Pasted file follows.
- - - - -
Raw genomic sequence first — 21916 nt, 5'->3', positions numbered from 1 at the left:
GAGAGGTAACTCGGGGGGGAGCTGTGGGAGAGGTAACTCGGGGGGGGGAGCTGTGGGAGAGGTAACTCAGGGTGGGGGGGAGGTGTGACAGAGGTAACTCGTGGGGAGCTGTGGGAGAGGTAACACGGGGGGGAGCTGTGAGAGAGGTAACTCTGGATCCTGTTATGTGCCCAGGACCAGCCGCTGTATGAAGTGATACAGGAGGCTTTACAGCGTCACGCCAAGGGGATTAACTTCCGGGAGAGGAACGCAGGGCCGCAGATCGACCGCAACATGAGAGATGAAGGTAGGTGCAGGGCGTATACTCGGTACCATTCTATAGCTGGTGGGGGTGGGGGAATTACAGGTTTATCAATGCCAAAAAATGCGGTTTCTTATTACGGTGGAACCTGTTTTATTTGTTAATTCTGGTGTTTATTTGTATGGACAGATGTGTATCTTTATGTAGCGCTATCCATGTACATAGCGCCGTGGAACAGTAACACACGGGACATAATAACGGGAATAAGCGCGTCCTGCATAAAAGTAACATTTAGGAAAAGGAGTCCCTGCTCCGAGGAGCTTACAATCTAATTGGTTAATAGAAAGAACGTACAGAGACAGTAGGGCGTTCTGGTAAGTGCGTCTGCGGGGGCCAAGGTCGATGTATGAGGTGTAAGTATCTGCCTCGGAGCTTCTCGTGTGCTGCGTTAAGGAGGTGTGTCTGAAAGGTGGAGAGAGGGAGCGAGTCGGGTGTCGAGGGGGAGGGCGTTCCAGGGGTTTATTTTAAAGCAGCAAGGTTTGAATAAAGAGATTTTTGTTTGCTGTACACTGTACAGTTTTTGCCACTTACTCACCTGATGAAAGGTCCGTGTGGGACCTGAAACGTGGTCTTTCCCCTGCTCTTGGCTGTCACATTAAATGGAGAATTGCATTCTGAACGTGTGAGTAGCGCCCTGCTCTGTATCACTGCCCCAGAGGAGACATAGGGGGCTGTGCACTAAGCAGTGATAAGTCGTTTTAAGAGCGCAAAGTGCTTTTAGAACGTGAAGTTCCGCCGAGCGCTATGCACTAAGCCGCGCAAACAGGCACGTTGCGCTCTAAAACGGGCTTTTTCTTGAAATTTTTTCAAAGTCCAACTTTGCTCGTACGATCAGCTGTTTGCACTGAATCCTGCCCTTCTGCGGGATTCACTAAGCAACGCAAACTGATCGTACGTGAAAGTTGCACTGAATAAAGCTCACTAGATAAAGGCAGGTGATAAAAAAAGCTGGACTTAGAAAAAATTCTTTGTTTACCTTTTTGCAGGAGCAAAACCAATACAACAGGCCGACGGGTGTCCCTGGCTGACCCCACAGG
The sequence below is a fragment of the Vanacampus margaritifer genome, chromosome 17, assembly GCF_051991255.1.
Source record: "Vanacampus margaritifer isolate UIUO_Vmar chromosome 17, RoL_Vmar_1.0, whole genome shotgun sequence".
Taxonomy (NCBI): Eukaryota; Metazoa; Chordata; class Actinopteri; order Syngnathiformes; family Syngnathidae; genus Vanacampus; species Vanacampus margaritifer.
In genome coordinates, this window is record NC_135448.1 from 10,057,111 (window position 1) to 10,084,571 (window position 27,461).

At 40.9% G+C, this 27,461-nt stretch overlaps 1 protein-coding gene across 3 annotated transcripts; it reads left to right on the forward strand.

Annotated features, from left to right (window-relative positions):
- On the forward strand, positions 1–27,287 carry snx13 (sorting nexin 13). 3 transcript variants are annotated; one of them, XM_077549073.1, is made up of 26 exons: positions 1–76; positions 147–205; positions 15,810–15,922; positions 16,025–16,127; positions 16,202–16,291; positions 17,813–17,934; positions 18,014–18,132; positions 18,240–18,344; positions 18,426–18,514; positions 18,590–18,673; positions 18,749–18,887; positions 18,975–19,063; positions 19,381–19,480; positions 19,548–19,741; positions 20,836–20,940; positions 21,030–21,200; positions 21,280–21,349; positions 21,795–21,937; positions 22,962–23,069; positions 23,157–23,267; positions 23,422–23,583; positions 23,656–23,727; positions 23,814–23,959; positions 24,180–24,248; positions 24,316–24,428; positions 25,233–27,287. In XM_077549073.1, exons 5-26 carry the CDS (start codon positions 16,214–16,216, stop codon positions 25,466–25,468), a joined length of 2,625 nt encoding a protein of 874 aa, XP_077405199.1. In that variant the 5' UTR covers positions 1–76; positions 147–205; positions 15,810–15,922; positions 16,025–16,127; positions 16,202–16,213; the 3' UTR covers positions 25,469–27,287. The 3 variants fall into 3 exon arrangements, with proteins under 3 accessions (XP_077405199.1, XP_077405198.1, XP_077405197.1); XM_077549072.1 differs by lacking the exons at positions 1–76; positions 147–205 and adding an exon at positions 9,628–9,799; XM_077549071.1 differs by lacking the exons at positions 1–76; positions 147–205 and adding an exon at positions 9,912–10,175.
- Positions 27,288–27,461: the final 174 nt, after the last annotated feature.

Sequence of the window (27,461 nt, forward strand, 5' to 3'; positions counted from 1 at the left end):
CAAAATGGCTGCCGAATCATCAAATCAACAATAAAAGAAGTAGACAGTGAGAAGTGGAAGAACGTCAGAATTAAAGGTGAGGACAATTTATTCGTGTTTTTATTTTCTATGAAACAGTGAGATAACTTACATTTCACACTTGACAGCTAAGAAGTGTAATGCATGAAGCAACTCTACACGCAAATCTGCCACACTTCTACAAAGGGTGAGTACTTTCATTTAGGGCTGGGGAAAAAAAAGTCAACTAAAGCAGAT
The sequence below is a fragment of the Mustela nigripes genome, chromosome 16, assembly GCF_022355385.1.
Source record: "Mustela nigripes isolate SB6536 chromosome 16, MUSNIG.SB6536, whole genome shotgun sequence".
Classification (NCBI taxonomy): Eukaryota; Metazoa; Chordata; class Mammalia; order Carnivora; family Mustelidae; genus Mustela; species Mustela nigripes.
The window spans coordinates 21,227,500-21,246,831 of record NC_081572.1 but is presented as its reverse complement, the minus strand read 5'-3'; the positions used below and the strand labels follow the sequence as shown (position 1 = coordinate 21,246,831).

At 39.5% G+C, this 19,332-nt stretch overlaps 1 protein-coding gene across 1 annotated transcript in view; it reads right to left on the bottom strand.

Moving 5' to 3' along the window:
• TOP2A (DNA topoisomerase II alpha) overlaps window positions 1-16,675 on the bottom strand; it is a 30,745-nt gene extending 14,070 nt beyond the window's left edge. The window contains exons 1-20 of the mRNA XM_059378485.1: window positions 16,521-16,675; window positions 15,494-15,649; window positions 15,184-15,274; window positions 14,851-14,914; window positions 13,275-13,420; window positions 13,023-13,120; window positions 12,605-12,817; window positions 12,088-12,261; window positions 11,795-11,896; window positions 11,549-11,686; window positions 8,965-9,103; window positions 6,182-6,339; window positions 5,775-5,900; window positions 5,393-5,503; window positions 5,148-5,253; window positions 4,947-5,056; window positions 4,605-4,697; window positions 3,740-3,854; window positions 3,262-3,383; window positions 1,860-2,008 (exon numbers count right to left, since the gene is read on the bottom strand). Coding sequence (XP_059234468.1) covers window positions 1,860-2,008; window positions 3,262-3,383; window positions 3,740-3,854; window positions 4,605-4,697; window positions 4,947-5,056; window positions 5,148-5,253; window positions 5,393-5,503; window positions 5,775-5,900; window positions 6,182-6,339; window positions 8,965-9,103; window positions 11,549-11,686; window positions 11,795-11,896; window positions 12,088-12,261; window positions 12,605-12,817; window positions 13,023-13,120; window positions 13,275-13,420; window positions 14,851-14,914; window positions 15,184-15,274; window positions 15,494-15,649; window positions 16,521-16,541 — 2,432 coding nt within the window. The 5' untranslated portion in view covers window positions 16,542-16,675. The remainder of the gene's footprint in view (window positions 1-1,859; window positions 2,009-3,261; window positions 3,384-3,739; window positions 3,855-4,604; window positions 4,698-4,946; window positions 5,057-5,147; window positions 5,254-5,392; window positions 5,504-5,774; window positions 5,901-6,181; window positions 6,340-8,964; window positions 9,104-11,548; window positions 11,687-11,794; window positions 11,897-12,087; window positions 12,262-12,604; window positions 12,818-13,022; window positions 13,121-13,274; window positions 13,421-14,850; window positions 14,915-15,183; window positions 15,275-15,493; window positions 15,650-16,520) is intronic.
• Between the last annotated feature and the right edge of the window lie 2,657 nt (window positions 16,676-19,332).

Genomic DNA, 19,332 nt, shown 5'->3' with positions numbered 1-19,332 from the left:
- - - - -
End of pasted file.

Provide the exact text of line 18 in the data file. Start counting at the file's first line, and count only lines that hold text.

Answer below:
Moving 5' to 3' along the window: